With populations of monarch butterflies falling 90 percent from the levels seen in 1990, conservation groups have petitioned the U.S. government to list them as "threatened" under the Endangered Species Act.

In a petition sent to the U.S. Fish and Wildlife Service, the groups blamed the plummeting of the butterfly population mostly on the destruction of milkweed, a plant vital for their feeding and breeding.

Petitioners blame spray herbicides used on genetically modified corn and soybeans in Midwestern U.S. farmland the monarchs pass through on their migrations between southern Canada and the winter habitats in central Mexico.

From around a billion of the orange and black butterflies in the early and mid 1990s, numbers have dropped to about 35 million, conservationists say.

"Monarchs are in a deadly free fall and the threats they face are now so large in scale that Endangered Species Act protection is needed sooner rather than later, while there is still time to reverse the severe decline in the heart of their range," says monarch expert and conservationist Lincoln Brower.

In the last 20 years around 160 million acres of monarch habitat, including almost a third of the butterflies' summer breeding areas, have disappeared, the petition said.

The petition asks the federal government to designate "critical" areas across the U.S. to give the butterflies places for feeding and breeding.

Although climate change, drought and illegal deforestation in their Mexican wintering grounds are factors in their decline, herbicides have been singled out as the greatest threat.

Increasingly since 1990, corn and soybean farmers have been planting crops genetically engineered to resist herbicides such as Monsanto's Roundup, which allows them to spray their fields in order to control weeds damaging to their crops.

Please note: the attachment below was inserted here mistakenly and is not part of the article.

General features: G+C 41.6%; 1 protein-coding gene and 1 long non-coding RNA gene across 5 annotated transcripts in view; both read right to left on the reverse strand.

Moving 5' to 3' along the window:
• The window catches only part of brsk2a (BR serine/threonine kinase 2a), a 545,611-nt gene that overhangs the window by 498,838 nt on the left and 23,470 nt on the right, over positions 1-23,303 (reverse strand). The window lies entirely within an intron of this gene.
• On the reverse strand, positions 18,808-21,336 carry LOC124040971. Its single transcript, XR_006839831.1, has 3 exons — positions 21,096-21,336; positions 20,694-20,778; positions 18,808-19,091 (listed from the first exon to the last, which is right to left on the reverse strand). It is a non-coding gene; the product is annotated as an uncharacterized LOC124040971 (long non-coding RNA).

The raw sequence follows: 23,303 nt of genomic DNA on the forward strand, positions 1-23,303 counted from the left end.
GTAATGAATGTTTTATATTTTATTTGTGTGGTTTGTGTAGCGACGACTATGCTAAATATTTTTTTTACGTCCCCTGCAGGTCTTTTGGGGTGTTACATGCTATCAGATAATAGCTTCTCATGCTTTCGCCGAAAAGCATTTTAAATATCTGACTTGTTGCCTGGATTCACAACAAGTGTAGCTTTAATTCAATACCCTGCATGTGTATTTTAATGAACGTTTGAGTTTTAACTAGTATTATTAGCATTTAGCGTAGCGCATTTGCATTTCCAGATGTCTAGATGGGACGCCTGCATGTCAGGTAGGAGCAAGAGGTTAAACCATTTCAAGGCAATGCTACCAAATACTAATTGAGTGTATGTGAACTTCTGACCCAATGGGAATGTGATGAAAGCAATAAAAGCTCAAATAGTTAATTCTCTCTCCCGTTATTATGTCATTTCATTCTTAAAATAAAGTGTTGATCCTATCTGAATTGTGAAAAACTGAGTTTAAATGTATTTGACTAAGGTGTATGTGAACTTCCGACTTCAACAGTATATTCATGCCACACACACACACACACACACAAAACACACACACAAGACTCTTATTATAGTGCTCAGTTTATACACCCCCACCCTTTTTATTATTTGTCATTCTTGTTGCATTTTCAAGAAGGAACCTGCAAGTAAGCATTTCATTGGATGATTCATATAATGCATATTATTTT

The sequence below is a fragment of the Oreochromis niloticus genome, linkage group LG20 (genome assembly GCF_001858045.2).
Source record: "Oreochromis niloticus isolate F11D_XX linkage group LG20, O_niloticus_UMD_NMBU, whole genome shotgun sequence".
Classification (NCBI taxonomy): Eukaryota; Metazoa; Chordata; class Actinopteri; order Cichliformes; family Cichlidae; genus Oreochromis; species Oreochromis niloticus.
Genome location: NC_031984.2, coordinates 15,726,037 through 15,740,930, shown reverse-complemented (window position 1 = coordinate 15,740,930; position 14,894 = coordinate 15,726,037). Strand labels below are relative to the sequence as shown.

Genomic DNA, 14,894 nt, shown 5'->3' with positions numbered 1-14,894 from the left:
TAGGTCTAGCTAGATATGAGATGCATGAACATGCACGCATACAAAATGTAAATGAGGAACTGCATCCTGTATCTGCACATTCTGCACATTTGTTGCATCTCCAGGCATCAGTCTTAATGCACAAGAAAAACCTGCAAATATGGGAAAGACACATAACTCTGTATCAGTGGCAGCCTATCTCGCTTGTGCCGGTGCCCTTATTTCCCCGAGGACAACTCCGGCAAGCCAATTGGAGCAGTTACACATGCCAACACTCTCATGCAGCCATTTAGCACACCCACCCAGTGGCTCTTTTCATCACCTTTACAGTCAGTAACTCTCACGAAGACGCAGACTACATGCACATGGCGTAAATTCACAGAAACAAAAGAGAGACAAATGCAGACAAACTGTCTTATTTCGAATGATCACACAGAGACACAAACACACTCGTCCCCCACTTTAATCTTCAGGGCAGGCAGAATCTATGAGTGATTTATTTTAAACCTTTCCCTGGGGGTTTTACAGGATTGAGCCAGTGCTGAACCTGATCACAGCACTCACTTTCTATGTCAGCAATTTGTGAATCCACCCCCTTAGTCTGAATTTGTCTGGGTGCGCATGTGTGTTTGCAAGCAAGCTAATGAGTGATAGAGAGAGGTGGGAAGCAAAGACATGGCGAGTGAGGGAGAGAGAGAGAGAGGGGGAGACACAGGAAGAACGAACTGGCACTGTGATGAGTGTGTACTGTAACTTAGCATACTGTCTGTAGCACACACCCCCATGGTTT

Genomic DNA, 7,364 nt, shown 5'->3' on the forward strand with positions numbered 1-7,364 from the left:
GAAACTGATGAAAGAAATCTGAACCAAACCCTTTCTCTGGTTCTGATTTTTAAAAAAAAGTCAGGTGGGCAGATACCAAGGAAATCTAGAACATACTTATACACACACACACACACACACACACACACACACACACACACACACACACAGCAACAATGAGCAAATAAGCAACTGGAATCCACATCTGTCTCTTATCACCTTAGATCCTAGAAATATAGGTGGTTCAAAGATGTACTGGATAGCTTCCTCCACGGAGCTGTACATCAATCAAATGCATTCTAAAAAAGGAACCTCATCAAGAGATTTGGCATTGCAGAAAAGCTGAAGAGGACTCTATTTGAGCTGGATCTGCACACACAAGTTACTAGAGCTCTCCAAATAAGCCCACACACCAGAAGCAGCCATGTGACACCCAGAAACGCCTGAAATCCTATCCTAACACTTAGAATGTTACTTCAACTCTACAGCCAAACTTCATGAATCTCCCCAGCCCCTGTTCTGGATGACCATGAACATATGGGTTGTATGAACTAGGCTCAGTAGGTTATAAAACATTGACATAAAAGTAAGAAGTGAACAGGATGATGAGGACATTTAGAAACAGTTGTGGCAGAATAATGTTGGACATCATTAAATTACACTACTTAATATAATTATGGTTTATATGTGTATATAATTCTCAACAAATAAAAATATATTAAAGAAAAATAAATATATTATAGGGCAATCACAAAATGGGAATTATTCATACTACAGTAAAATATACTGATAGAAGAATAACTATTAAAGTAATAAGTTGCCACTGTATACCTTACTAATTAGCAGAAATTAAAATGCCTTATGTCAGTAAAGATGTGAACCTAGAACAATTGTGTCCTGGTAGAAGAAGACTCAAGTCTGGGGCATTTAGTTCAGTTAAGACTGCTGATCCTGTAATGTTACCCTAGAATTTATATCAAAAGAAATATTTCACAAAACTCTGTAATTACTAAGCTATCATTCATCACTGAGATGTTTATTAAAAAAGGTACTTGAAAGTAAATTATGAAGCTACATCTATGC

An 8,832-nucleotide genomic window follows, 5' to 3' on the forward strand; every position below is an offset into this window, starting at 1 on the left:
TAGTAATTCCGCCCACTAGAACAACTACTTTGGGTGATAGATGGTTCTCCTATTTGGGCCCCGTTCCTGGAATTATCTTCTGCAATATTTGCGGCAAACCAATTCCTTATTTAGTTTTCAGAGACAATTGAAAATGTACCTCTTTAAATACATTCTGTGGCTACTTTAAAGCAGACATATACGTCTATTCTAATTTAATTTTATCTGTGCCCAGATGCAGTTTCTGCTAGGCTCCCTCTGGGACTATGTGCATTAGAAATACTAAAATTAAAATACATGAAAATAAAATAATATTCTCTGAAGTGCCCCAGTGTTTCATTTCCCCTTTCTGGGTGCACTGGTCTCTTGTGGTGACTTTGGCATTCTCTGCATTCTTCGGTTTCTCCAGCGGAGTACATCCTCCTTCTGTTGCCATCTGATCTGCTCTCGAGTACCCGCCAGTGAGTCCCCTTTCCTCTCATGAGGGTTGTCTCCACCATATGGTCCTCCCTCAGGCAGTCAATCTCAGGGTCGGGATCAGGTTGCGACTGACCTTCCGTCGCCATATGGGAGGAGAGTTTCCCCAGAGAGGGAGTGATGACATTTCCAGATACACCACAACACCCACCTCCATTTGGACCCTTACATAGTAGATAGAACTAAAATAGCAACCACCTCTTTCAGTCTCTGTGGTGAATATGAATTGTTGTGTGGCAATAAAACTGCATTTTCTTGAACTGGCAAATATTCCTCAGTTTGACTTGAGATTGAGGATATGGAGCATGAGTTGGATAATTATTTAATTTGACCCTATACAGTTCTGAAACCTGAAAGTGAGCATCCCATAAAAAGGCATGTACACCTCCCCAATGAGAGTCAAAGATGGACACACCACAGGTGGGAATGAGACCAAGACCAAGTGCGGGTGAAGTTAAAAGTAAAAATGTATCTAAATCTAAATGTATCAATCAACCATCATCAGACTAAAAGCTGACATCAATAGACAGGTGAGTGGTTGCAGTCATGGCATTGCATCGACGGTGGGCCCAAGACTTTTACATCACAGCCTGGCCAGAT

Unfortunately, that spraying also destroys milkweed, the only food source for the butterfly larvae.

And the butterflies are not alone in facing the threat, conservationists say; other "pollinators" including bees, birds and bats have experienced population declines in past decades.

That makes the need for listing critical, especially for the monarchs, the petitioning groups said in a statement.

"Listing will make it illegal to intentionally kill monarchs or modify their habitat without a permit," the Center for Biological Diversity and the Center for Food Safety said.

In response to the petition, the USFWS will issue a "90-day finding" to determine if it presents sufficient information to warrant federal protections.

If it makes that determination, the USFWS would conduct a year-long status review and seek additional information to decide if the monarch should be given threatened species status.

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